The second method we will explore is the shelterwood management. The shelterwood system harvests trees over two or more cuts, each cut removing groups of trees and works in forests of an even age stand. This system mimics natural events that remove sections of a forest – wind storms, natural fires (such as those triggered by lighting), ice storms, disease and insects. The shelterwood system is suited to our mixed hardwoods and conifer woodlands. The shelterwood system has the benefit of creating openings where natural seed sources stand the best chance to support natural regrowth and regeneration after removal. It relies on a forest with healthy, robust seed producing trees.

Usually undertaken as a two cut process, it is actually a three cut process – it is not unusual for the first stage to be skipped or combined with the second. A preparatory cut is used by the forest manager to support the largest, healthiest trees to thrive – removing trees around the strongest trees to maximise their canopy growth and seed production ensures a rich seed mix to support regeneration. A second cut is known as the seed cut and sees a forest manager remove approximately 50% of the mature trees which allows light to flood to the forest floor and encourage regeneration. Once these seeds have established and reached an acceptable height, the forest manager returns to remove the remaining mature trees. This system develops a mixed forest with light and shade and encourages rapid regeneration. Typically, the whole cycle takes place over a 20-30 year span.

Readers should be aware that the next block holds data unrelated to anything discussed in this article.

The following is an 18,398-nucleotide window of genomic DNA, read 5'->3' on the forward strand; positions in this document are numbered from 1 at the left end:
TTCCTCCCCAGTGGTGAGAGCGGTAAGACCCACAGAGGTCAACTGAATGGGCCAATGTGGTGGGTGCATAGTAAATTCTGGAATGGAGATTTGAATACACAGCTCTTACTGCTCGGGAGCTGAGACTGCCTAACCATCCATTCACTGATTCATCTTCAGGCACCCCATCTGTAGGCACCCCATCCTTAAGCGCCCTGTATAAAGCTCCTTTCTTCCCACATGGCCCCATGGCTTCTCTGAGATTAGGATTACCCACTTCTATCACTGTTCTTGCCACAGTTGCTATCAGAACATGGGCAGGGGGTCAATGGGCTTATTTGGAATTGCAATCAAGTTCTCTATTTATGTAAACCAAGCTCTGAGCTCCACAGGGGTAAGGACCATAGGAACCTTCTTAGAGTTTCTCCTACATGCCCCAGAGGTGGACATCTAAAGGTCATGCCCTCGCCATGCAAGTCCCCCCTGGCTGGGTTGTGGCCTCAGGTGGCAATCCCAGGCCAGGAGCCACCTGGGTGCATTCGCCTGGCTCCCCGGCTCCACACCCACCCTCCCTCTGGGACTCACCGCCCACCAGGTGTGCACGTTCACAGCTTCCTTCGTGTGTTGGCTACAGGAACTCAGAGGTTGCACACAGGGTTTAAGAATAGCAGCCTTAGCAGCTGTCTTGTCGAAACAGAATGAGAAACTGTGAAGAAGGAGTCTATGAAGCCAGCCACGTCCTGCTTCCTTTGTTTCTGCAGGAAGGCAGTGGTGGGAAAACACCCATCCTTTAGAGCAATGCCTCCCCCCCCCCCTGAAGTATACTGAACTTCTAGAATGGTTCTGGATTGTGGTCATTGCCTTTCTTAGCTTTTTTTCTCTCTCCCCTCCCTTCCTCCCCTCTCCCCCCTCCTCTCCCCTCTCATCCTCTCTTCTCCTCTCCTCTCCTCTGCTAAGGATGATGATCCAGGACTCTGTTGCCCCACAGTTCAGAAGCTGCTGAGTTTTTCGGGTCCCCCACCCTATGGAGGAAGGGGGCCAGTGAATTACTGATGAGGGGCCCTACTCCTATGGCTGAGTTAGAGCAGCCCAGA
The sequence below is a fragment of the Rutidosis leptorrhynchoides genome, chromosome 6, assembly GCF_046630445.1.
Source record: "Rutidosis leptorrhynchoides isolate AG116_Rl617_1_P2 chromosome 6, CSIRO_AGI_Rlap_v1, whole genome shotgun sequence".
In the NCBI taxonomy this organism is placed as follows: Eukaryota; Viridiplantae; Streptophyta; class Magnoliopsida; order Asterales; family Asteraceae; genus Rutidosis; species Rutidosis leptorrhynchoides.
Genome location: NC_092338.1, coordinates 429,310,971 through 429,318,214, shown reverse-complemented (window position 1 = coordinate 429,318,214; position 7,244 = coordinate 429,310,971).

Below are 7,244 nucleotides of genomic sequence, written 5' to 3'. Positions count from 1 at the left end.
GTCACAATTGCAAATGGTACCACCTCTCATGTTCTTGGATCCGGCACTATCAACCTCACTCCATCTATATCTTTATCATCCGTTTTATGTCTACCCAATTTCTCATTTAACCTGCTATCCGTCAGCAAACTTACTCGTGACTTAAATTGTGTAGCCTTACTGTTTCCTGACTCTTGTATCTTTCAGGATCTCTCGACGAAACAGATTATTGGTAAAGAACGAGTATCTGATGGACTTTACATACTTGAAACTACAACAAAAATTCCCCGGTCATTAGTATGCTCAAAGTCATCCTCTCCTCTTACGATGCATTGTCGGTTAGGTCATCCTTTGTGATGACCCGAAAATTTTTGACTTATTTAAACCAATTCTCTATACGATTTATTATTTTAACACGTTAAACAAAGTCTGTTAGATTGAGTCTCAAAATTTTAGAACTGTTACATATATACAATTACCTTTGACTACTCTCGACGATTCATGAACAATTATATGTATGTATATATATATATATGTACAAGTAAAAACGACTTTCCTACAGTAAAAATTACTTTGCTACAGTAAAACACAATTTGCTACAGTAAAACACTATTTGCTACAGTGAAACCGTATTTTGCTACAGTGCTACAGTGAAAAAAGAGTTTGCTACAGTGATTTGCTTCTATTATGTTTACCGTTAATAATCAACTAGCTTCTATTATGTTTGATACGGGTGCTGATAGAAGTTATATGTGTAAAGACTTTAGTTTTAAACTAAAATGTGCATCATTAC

The final form of silviculture, and often the most misunderstood, is the clear cut. As the name suggests, this process removes a large number of trees in one section at the same time, and like the shelterwood system, clearcuts work in forests of a narrow age range (where the trees are more or less the same age, height, diameter etc). Clearcutting has a unique effect in a properly managed forest. When forest managers cut a large gap into the forest canopy, the sun shines strongly on the ground through the opening which has been created. In a carefully planned and managed forestry plan, the forest managers want the sun to shine on the ground to promote growth. Some species of trees like jack pine, black spruce, cedars, and poplars are shade intolerant: they need full sun throughout the growth cycle to flourish. Tops and seeds are left on the ground to provide the source for regeneration. Forest managers prompt rapid growth from shade intolerant species by way of clearcutting. Clearcutting mimics major natural disturbances like large wildfires, disease, and infestations. You will only rarely see clearcutting in southern Ontario, because natural disturbances on the above scale don’t usually occur in the mixed hardwood systems like we have in Halton Region. The cycle of clearcut is 30-50 years depending on species. Clearcutting is much more common as a method in the Boreal forest, which occurs in Northern Ontario.